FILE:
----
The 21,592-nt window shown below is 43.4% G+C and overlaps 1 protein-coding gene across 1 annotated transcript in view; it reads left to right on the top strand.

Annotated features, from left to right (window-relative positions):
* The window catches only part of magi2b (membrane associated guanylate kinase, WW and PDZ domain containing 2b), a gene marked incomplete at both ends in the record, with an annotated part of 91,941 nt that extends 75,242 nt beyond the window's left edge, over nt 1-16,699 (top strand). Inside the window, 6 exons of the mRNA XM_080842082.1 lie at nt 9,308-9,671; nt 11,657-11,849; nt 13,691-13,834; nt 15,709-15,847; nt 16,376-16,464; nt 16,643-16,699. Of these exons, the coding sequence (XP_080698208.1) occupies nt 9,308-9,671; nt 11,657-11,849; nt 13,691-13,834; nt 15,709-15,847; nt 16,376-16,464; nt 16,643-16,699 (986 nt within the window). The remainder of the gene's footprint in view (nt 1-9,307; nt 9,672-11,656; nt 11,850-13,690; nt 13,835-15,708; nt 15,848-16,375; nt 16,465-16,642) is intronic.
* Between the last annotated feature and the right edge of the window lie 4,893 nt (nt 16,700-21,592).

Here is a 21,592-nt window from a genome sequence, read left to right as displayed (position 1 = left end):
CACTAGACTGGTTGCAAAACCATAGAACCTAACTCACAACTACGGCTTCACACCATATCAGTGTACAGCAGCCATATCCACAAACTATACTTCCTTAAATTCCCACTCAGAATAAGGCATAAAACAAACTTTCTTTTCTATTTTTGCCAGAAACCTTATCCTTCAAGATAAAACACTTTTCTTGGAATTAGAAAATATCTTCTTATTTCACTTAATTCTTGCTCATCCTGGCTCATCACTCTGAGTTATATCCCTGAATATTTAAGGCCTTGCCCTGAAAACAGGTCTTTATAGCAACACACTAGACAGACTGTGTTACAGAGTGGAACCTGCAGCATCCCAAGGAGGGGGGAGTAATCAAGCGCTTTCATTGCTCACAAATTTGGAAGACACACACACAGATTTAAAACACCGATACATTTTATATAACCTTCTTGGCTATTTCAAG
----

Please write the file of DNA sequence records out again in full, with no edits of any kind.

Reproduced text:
The 21,592-nt window shown below is 43.4% G+C and overlaps 1 protein-coding gene across 1 annotated transcript in view; it reads left to right on the top strand.

Annotated features, from left to right (window-relative positions):
* The window catches only part of magi2b (membrane associated guanylate kinase, WW and PDZ domain containing 2b), a gene marked incomplete at both ends in the record, with an annotated part of 91,941 nt that extends 75,242 nt beyond the window's left edge, over nt 1-16,699 (top strand). Inside the window, 6 exons of the mRNA XM_080842082.1 lie at nt 9,308-9,671; nt 11,657-11,849; nt 13,691-13,834; nt 15,709-15,847; nt 16,376-16,464; nt 16,643-16,699. Of these exons, the coding sequence (XP_080698208.1) occupies nt 9,308-9,671; nt 11,657-11,849; nt 13,691-13,834; nt 15,709-15,847; nt 16,376-16,464; nt 16,643-16,699 (986 nt within the window). The remainder of the gene's footprint in view (nt 1-9,307; nt 9,672-11,656; nt 11,850-13,690; nt 13,835-15,708; nt 15,848-16,375; nt 16,465-16,642) is intronic.
* Between the last annotated feature and the right edge of the window lie 4,893 nt (nt 16,700-21,592).

Here is a 21,592-nt window from a genome sequence, read left to right as displayed (position 1 = left end):
CACTAGACTGGTTGCAAAACCATAGAACCTAACTCACAACTACGGCTTCACACCATATCAGTGTACAGCAGCCATATCCACAAACTATACTTCCTTAAATTCCCACTCAGAATAAGGCATAAAACAAACTTTCTTTTCTATTTTTGCCAGAAACCTTATCCTTCAAGATAAAACACTTTTCTTGGAATTAGAAAATATCTTCTTATTTCACTTAATTCTTGCTCATCCTGGCTCATCACTCTGAGTTATATCCCTGAATATTTAAGGCCTTGCCCTGAAAACAGGTCTTTATAGCAACACACTAGACAGACTGTGTTACAGAGTGGAACCTGCAGCATCCCAAGGAGGGGGGAGTAATCAAGCGCTTTCATTGCTCACAAATTTGGAAGACACACACACAGATTTAAAACACCGATACATTTTATATAACCTTCTTGGCTATTTCAAG